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In the wake of Covid, the way we work is changing dramatically, and leading fintechs are making changes to their offices in response.
These changes range from giving employees more flexibility to choose where they work, all the way to reducing floor spaces and even office closures.
In this article, we’re taking a look at the recent disclosures in the annual reports of 6 leading UK fintechs to see how they’re changing their offices.
With four leased offices across London, Southampton, Cardiff and now Dublin too, Starling Bank said it refocused its floor space away from London.
“During the period, we took more space in our Cardiff office and reduced our footprint in London as leases expired,” the bank wrote in its annual report last month.
Starling said that having three UK offices, and a Dublin office focused on international expansion, gives it added flexibility to deal with new ways of working.
The bank has been remote-first since March 2020 for all but a handful of employees and says, “the pandemic has created a once-in-a-lifetime opportunity to reassess working patterns and to provide employees with a better work/life balance, especially those with caring responsibilities.”
Read more: 7 things we learnt from Starling’s 2021 Annual Report
Starting 2020 with offices in London, Cardiff and Las Vegas, Monzo quickly decided early on in the pandemic to close its Vegas office, which was focused on customer service.
The bank was also in the midst of moving to a new 120,000 square foot London office as the pandemic struck, which it finally started using in a limited capacity in August 2020.
In its annual report last month Monzo says it recorded a £3.9m impairment charge as part of the London office move, as the bank no longer plans to use one of the new floors it has leased and hasn’t been able to find a tenant for the space.
Read more: 5 things we learnt from Monzo’s 2021 Annual Report
Revolut has been the most outspoken on embracing new ways of working, and announced an overhaul of its offices to “Revolut Labs”, which enable collaborative work.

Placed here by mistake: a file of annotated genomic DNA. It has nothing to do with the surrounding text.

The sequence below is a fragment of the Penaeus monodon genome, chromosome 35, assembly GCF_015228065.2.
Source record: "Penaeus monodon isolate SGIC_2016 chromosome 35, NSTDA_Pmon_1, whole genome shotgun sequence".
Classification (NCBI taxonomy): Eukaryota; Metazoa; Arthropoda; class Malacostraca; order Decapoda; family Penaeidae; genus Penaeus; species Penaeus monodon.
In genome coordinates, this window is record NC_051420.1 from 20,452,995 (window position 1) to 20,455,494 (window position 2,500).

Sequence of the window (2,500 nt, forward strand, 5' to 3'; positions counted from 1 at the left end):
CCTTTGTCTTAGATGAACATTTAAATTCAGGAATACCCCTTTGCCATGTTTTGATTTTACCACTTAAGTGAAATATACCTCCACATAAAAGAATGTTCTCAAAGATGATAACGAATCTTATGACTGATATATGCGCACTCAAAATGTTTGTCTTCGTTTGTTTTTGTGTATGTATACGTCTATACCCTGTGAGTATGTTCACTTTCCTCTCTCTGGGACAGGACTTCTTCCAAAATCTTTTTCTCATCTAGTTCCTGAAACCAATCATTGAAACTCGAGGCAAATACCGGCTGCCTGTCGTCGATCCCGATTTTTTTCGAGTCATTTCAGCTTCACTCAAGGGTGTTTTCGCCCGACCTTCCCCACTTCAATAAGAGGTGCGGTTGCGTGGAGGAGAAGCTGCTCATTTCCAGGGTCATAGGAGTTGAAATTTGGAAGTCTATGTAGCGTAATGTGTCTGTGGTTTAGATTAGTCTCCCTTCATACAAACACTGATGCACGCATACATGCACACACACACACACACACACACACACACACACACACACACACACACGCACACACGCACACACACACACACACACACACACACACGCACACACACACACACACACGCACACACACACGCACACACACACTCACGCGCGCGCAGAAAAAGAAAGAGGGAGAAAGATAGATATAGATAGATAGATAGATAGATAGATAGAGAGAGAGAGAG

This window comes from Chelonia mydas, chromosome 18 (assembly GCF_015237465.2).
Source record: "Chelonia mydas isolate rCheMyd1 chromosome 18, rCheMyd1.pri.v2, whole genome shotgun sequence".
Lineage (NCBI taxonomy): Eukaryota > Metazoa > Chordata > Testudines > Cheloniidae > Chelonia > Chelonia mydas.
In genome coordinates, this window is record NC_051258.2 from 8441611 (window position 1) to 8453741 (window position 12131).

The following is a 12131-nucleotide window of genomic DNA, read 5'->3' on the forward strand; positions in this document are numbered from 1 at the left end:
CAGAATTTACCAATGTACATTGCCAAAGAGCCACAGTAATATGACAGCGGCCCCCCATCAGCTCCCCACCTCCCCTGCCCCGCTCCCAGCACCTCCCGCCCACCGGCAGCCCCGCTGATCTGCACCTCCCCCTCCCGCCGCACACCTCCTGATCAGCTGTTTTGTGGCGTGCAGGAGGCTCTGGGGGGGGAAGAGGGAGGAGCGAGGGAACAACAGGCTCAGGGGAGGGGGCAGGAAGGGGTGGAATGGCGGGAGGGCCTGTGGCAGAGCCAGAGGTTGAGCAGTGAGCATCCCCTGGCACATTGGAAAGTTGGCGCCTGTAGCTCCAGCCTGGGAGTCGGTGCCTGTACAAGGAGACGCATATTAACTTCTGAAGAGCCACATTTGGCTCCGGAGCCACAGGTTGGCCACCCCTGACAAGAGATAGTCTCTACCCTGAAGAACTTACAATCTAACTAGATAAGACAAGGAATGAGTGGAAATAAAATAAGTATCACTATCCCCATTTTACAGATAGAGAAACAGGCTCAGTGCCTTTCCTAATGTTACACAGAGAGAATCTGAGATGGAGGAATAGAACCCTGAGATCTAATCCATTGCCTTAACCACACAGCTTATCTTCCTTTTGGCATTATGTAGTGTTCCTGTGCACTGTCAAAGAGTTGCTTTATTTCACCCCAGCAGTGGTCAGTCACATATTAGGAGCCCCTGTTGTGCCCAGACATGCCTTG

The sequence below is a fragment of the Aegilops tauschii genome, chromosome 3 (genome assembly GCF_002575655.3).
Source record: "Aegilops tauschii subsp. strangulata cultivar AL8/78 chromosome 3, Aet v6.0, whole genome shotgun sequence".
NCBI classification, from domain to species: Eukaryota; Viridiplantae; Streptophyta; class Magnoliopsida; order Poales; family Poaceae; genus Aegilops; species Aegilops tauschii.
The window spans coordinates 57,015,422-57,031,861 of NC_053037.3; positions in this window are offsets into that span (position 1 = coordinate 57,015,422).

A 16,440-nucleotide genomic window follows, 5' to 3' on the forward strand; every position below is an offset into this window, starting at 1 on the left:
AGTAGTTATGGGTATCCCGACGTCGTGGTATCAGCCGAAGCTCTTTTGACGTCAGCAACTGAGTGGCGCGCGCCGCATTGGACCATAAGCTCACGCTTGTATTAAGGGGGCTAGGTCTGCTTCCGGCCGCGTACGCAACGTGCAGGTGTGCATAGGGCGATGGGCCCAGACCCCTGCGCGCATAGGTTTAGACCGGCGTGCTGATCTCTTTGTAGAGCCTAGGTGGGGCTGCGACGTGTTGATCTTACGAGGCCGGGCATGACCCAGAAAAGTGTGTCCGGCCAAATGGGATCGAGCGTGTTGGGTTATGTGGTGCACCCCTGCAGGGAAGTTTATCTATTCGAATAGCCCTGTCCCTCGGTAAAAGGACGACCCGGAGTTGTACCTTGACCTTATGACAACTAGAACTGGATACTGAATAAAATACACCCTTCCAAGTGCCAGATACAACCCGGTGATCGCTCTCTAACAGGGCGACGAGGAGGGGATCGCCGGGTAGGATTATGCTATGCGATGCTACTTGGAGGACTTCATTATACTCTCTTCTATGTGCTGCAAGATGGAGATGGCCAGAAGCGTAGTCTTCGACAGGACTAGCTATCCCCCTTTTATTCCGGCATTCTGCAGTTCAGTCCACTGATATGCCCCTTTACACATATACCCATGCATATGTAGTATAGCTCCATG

Meanwhile, its workforce has been given the green light to work flexibly permanently and spend 60 days a year working from anywhere in the world.
Revolut didn’t disclose any changes to its office space in its annual report, but it’s clear that physical offices won’t be a focus for the business in the future.
Where possible, the company said all hiring “is no longer location specific enabling us to offer opportunities to a far greater number of non-mobile candidates.”
Read more: Revolut announces a permanent move to flexible working
Like Revolut, Zopa quickly kicked off a test and learn with its employees to see whether a fully distributed work-anywhere model could work for its London and Barcelona offices.
The fintech also introduced the option of working anywhere in the world for 90 days a year.
A Zopa spokesperson told AltFi that the test and learn was going well and “as a result, we have decreased our office space in London and moved our Barcelona hub to a work from home model.”
“We have also rethought how we set up our office space to make it as collaborative as possible. We have seen positive results from the changes we’ve made so far and will be monitoring the impact on our people and the business as we define the future of work at Zopa.”
Read more: Zopa employees can now work wherever they like, including 90 days abroad
Newly-listed on the London Stock Exchange, Wise says it onboarded 650 new employees over the past year, with the vast majority joining remotely.
In September 2020, Wise announced it would be sticking with a hybrid working model, and later added that employees could work in a different country for 90 days a year.
Outside the UK, Wise has six offices in Australia, Hong Kong, Estonia, Hungary, New Zealand and the Netherlands.
Although Wise has not announced any changes to its offices, its annual report said that the impact of the pandemic has meant that all its offices are operating “well under capacity”.
Read more: TransferWise to create 750 jobs globally in the next six months
Online-only lender Atom Bank has two offices, a small London outpost with only a few square feet and 30,000 square feet across two floors in Durham.
Ed Twiddy, Atom’s chief customer officer, told AltFi: “we don’t rely on physical locations to interact with our customers. Because of this, we use a flexible working culture in which there is no pressure for employees to come into the office to work at all.”
“We also encourage efficient use of the limited available space, our offices operate on a hot desk system to ensure all space is used to its maximum capacity.”
Read more: Atom Bank delivers first operating profit after £3bn in mortgage lending